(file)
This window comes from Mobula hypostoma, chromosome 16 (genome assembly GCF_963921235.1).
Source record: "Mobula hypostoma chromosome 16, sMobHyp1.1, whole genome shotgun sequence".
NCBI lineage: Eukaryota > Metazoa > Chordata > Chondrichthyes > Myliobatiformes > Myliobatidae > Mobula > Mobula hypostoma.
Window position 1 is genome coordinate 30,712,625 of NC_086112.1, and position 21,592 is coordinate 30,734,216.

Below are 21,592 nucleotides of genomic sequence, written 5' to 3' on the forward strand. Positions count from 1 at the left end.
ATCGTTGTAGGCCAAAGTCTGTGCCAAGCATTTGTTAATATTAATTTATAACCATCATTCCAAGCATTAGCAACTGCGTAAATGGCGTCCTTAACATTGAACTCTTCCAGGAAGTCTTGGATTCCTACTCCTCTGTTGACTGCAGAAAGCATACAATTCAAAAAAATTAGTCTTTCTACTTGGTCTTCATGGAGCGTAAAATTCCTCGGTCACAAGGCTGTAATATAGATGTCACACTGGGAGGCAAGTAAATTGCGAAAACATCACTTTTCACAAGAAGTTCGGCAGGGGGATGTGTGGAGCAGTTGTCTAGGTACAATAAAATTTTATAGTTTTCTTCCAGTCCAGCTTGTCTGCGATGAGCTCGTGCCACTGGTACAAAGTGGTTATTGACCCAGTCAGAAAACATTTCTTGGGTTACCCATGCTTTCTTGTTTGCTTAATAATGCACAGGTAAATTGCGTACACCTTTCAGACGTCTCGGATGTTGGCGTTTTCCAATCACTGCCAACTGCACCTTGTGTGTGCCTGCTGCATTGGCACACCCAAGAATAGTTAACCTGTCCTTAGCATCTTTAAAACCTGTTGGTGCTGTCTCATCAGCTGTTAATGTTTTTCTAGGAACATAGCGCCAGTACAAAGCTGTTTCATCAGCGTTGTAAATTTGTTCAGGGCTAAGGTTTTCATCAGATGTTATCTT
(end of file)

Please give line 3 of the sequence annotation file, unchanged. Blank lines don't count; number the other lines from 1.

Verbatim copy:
NCBI lineage: Eukaryota > Metazoa > Chordata > Chondrichthyes > Myliobatiformes > Myliobatidae > Mobula > Mobula hypostoma.